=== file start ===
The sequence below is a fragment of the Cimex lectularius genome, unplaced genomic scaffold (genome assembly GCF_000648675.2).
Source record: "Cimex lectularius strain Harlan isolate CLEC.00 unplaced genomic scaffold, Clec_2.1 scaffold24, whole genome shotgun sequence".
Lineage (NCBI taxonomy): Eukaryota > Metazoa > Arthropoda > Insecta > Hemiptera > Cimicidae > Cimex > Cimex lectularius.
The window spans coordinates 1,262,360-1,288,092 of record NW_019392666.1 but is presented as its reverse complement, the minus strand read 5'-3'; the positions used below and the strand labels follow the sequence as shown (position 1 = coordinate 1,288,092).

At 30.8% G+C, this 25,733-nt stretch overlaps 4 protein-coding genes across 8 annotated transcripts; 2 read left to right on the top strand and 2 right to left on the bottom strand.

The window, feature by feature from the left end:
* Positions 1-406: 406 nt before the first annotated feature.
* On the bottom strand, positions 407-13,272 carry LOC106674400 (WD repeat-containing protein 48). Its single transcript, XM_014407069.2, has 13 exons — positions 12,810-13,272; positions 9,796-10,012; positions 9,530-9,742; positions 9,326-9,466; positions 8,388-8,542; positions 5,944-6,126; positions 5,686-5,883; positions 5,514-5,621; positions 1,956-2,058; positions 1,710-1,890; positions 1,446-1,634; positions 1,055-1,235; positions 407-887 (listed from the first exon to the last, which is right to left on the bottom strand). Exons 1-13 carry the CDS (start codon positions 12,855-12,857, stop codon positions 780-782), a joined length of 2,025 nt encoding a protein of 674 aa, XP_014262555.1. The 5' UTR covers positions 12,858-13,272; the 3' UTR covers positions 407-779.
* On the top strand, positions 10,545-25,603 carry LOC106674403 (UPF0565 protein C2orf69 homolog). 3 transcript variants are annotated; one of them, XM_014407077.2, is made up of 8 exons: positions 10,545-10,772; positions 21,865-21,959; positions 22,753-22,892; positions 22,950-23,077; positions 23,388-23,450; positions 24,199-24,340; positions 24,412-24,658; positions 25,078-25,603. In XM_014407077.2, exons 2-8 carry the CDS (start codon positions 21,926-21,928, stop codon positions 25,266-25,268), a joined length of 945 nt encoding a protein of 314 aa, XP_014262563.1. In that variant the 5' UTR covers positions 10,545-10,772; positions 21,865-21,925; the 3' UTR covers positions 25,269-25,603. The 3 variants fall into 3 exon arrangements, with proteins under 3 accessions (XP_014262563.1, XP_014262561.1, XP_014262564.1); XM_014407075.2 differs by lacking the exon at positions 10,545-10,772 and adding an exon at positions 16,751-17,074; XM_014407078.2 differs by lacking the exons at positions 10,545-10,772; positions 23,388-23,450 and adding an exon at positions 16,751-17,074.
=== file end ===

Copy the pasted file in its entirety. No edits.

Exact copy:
The sequence below is a fragment of the Cimex lectularius genome, unplaced genomic scaffold (genome assembly GCF_000648675.2).
Source record: "Cimex lectularius strain Harlan isolate CLEC.00 unplaced genomic scaffold, Clec_2.1 scaffold24, whole genome shotgun sequence".
Lineage (NCBI taxonomy): Eukaryota > Metazoa > Arthropoda > Insecta > Hemiptera > Cimicidae > Cimex > Cimex lectularius.
The window spans coordinates 1,262,360-1,288,092 of record NW_019392666.1 but is presented as its reverse complement, the minus strand read 5'-3'; the positions used below and the strand labels follow the sequence as shown (position 1 = coordinate 1,288,092).

At 30.8% G+C, this 25,733-nt stretch overlaps 4 protein-coding genes across 8 annotated transcripts; 2 read left to right on the top strand and 2 right to left on the bottom strand.

The window, feature by feature from the left end:
* Positions 1-406: 406 nt before the first annotated feature.
* On the bottom strand, positions 407-13,272 carry LOC106674400 (WD repeat-containing protein 48). Its single transcript, XM_014407069.2, has 13 exons — positions 12,810-13,272; positions 9,796-10,012; positions 9,530-9,742; positions 9,326-9,466; positions 8,388-8,542; positions 5,944-6,126; positions 5,686-5,883; positions 5,514-5,621; positions 1,956-2,058; positions 1,710-1,890; positions 1,446-1,634; positions 1,055-1,235; positions 407-887 (listed from the first exon to the last, which is right to left on the bottom strand). Exons 1-13 carry the CDS (start codon positions 12,855-12,857, stop codon positions 780-782), a joined length of 2,025 nt encoding a protein of 674 aa, XP_014262555.1. The 5' UTR covers positions 12,858-13,272; the 3' UTR covers positions 407-779.
* On the top strand, positions 10,545-25,603 carry LOC106674403 (UPF0565 protein C2orf69 homolog). 3 transcript variants are annotated; one of them, XM_014407077.2, is made up of 8 exons: positions 10,545-10,772; positions 21,865-21,959; positions 22,753-22,892; positions 22,950-23,077; positions 23,388-23,450; positions 24,199-24,340; positions 24,412-24,658; positions 25,078-25,603. In XM_014407077.2, exons 2-8 carry the CDS (start codon positions 21,926-21,928, stop codon positions 25,266-25,268), a joined length of 945 nt encoding a protein of 314 aa, XP_014262563.1. In that variant the 5' UTR covers positions 10,545-10,772; positions 21,865-21,925; the 3' UTR covers positions 25,269-25,603. The 3 variants fall into 3 exon arrangements, with proteins under 3 accessions (XP_014262563.1, XP_014262561.1, XP_014262564.1); XM_014407075.2 differs by lacking the exon at positions 10,545-10,772 and adding an exon at positions 16,751-17,074; XM_014407078.2 differs by lacking the exons at positions 10,545-10,772; positions 23,388-23,450 and adding an exon at positions 16,751-17,074.